As the U.S. Prepares to Launch a National Three-Digit Number for the Mental Health Crisis Hotline in July, Data Show Suicide Death Rates Increased in the Decade from 2010 to 2020, Especially Among People of Color
As the federal government prepares to launch the national three-digit number “988” for the mental health crisis hotline next month, a new KFF analysis shows that suicide death rates increased by 12 percent in the decade from 2010 to 2020 — with death rates rising fastest among people of color, younger individuals, and people who live in rural areas.
The number of suicide deaths peaked at 48,344 in 2018 and then decreased slightly in 2019 and 2020, although some research suggests that some suicides may be misclassified as drug overdose deaths. Between 2019 and 2020, drug overdose deaths increased by 31 percent.
Suicide deaths by firearms accounted for more than half of the 45,979 suicides in 2020, the most complete data available, according to the analysis. Looked at another way, suicide deaths accounted for more than half (54%) of all deaths involving a firearm in 2020.
Among people of color, the highest increase in suicide death rates was among Black people (43% increase), followed by American Indian or Alaska Natives (41%), and Hispanic people (27%). As of 2020, American Indian and Alaska Native people had the highest suicide death rate, at 23.9 per 100,000 people – substantially higher than the rate for White people (16.8 per 100,000 people). Suicide death rates for Black, Hispanic, and Asian and Pacific Islander people were all less than half the rate for White people.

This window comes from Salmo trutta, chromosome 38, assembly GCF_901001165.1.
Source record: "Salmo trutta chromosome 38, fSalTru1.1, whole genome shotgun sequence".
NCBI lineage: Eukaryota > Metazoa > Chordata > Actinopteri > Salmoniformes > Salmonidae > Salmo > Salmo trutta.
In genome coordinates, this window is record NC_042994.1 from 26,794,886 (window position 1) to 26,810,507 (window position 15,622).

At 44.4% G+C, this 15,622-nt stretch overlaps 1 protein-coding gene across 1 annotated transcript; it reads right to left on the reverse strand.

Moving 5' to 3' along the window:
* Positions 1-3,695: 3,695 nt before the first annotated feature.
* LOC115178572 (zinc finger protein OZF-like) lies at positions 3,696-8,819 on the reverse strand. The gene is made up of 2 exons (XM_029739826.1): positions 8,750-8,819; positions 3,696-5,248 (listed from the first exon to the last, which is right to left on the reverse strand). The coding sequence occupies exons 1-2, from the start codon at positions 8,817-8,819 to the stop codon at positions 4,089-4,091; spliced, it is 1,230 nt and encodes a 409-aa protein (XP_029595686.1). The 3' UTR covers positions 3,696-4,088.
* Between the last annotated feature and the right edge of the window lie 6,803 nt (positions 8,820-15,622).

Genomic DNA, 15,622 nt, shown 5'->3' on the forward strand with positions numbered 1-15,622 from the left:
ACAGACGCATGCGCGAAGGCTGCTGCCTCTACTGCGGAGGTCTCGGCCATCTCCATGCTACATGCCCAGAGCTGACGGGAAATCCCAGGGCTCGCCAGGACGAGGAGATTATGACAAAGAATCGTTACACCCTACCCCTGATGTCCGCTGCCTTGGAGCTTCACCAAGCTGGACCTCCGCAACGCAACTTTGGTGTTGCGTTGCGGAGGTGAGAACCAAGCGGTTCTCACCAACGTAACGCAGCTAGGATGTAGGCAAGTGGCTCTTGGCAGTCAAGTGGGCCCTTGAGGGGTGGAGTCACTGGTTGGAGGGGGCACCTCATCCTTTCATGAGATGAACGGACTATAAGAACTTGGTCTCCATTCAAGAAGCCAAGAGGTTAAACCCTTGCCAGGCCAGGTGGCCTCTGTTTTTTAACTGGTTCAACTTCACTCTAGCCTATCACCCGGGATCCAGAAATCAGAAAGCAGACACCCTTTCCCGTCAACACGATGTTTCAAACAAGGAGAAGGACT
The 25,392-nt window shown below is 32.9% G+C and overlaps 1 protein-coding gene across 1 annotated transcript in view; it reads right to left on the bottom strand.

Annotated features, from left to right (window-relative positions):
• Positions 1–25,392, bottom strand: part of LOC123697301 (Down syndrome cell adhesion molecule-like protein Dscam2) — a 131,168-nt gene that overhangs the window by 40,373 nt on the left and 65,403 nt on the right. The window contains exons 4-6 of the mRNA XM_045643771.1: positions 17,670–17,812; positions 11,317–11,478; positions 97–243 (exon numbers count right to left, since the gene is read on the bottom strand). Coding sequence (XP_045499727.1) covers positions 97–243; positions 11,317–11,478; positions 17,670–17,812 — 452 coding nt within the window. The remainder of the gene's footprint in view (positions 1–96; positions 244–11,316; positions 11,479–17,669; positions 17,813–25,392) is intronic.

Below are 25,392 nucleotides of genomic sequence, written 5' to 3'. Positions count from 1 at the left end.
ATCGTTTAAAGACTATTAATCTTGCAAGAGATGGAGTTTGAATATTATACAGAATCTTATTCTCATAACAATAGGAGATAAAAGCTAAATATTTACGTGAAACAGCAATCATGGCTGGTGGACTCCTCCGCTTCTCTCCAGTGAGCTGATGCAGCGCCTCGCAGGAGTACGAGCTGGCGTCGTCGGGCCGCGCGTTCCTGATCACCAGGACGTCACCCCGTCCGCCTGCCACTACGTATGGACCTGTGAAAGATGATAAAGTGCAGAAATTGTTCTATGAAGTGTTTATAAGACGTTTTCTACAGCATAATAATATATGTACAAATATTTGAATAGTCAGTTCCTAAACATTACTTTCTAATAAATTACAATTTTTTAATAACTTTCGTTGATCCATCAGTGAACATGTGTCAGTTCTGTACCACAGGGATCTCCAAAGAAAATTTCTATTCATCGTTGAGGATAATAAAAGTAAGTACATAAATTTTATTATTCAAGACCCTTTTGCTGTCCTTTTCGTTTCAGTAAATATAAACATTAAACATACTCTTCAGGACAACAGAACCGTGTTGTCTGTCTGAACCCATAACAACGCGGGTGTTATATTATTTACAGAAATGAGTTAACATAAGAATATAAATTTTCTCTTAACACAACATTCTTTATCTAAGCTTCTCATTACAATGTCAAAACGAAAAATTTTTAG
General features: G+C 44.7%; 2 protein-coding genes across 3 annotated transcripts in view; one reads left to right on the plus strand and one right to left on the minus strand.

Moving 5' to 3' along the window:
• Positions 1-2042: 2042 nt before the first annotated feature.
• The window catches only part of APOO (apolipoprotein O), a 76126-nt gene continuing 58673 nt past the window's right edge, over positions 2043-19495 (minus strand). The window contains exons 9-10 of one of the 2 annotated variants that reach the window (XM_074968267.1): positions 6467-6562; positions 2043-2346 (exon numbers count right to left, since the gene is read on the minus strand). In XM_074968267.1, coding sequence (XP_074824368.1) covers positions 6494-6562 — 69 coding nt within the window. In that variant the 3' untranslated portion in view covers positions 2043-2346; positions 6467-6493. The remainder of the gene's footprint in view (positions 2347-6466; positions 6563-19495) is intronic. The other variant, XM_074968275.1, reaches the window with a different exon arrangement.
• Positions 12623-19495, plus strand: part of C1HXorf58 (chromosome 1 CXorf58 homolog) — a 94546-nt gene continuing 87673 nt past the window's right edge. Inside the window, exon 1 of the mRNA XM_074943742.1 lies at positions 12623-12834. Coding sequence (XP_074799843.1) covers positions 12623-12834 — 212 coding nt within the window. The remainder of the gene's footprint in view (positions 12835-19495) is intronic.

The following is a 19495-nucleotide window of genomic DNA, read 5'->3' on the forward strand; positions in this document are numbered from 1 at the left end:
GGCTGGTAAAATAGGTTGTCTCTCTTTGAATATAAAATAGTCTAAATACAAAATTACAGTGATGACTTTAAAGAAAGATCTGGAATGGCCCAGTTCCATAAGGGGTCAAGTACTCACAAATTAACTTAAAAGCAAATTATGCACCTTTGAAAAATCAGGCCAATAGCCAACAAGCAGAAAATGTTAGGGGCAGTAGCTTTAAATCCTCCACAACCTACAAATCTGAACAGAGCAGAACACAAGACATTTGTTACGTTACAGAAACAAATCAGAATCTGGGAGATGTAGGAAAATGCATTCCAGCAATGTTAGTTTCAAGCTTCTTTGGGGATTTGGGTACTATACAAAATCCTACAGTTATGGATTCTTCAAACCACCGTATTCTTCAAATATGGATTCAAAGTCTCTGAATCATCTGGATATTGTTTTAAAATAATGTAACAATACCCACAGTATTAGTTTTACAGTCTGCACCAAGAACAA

Suicide death rates also increased significantly in rural areas, rising 23 percent over the decade — possibly due to acute shortages of mental health workers in these areas. Among adolescents age 12 to 17 the suicide death rate increased 62 percent, and among young adults ages 18 to 23 the increase was 33 percent.
Suicide death rates varied substantially by state in 2020, ranging from 5.5 per 100,000 population in Washington, D.C. to a high of 30.5 per 100,000 people in Wyoming.
Against that backdrop of need, the federally mandated crisis number “988” will be available to all landline and cell phone users beginning July 16. Callers who are suicidal or experiencing a mental health crisis will be routed to the National Suicide Prevention Lifeline and connected to a crisis counselor.
For the full analysis, as well as other KFF data and analyses related to mental health, visit kff.org.